Facial innocence and the survival mechanism

November 28, 2019by Mahesh Patel

I was always intrigued when I felt parents expressed a surprise, resistance or reluctance when we advised ‘developing’ their child’s jaw as a part of orthodontic correction. In fact, and almost always, without this correction the orthodontic treatment would be hampered. In my early years as an orthodontist it was a challenge get my thoughts around this aspect. I thought it was perhaps they did not want such an intrusive brace! Lets face it at first sight, the brace that is used for this correction can look rather large.

I feel I now have a better understanding for this resistance. There are a number of reasons including ‘confirmation bias’ when it seemed parents did not see anything wrong with their child’s jaw. However, more than this there is an evolutionary aspect to this which I find particularly interesting. It was not until I was in a similar position when I faced this particular paradox when one of children needed treatment.

We judging people based on the way they look and it seems baby-faces have a distinct advantage.

Here is an image of one of my children:

boy smiling

As an orthodontist I knew the would benefit from a brace that would change his lower jaw slightly. As a parent, I did not see the need as he looked very cute.

Larger eyes, smaller noses, smaller chins and chubby cheeks. We are hardwired into their innocent faces makes us less aggressive, more generous, smiley and helpful. These cues fly beneath our conscious most, it not all, of the time. Studies consistently show it is the structure of the face that first conveys these signals and not facial expression.

The evolutionary aspect to the survival mechanism

‘Cute’ features have been accepted the world over. Think of advertising and cartoons that are more endearing. Disney used this to advantage in creating Mickey Mouse and Bambi. They call out: ‘I am no threat to you out, protect me, don’t hurt me.’ From the evolution aspect this is an advantage as a survival mechanism. So finally we are perhaps coming to understanding  parental reluctance to having the jaw position changed in their child. Moving on the the later teens when nature kick off the hormones to developing towards maturity, the faces with weaker chins, protrusive teeth – particularly in males – are a disadvantage as these are feminine cues.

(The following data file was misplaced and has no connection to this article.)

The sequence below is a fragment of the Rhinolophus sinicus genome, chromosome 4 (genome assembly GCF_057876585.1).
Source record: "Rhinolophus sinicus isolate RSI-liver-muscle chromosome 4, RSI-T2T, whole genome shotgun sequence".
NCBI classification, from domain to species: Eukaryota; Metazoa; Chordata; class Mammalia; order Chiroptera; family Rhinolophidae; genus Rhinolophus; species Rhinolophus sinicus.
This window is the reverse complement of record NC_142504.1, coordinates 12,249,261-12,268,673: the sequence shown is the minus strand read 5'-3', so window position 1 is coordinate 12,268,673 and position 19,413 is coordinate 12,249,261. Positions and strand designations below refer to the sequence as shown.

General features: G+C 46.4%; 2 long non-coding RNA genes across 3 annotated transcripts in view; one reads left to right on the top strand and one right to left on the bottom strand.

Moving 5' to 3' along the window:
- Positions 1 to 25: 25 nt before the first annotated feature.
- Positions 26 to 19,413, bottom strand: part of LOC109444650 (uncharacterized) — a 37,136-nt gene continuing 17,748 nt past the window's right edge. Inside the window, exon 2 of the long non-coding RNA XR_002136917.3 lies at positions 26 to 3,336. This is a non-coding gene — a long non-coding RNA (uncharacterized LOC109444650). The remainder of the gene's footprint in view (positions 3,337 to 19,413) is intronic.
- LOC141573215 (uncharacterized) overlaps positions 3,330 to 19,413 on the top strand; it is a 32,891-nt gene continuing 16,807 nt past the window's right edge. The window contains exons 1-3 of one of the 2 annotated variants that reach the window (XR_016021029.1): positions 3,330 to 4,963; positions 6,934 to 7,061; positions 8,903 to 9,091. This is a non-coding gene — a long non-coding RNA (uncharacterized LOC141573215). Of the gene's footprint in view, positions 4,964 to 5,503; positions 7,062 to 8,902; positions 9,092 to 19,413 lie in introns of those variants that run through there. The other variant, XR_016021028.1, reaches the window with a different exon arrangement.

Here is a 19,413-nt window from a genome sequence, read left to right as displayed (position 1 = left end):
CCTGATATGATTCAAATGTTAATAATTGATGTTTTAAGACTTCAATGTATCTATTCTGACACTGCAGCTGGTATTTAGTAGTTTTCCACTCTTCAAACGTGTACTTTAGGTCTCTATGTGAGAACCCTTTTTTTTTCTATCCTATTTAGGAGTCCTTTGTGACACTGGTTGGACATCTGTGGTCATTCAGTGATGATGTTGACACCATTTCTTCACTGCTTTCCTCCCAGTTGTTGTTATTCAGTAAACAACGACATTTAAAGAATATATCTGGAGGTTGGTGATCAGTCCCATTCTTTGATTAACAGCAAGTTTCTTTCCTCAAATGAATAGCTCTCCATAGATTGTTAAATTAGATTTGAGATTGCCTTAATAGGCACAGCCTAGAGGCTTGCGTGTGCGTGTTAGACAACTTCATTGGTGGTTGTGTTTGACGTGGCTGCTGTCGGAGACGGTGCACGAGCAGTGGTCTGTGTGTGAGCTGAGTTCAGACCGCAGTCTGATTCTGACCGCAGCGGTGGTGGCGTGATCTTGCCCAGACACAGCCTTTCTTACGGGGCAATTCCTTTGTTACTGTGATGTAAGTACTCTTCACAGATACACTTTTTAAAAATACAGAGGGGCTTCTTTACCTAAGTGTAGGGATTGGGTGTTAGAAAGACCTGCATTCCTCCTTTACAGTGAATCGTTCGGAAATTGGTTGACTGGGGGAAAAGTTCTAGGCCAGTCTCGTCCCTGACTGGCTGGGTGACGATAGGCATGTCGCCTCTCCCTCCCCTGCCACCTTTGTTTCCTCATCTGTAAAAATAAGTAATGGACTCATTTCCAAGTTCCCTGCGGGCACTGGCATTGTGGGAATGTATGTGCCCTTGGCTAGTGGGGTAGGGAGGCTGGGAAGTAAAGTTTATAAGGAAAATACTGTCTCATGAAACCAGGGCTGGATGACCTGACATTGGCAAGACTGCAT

However, it is not as simple as this. All humans are baby-faced to a degree compared to nearly all animals. We have larger heads, flatter faces, bigger eyes and smaller jaws compared to adults. Evolution records this trend is continuing moving from a more ‘robust’ to ‘gracile’ face.  We evolved a more child-like appearance’ says David Perrett, a psychologist from the University of St Andrews.

Men are from Mars and women are from Venus (?)

In women, there is ample evidence that a degree of a baby-face features are attractive. This may be a signal of youth which has a selective advantage in finding partners and evolving the human race.

In men, the “cute” look appears to be at odds with the chiseled jawline and dominant, masculine features of male models. However, it’s a little more complicated. In 1988 Perrett decided to investigate. He made an ‘average’ female and an ‘average’ male face by blending several together, and asked volunteers to diminish or enhance their femininity (babyishness) or masculinity until they looked the most attractive. ‘To our surprise, people did not like faces enhanced in masculinity, commenting how cold the faces looked.’ However, I believe the truth probably lies between the two, the face needs both elements and a balance. There are times when both masculine and feminine features have a role. So it is advantageous that certain facial features can be rendered more feminine through expression e.g. the eyes and mouth in particular. The more delicate faces can  look warm, and kind. It is also suggested that women may be attracted to men who look like they will be a cooperative partner with these warmer facial features particularly during expression.

The other explanation is more straightforward; hi-jacking the normal response to babies has so many social advantages, deep in our evolutionary past those with baby-faces may have been more likely to survive. In times of scarcity, baby-faced individuals may have been better at begging food, for example:


Please sir, can I have some more?

Next time you find yourself staring affectionately into the eyes of a baby-faced friend, colleague or date – just remember, you could be in line to be the latest victim in a long-running evolutionary trick!

Mahesh Patel

Reference: https://www.bbc.com/future/article/20160913-the-benefits-of-having-a-babyface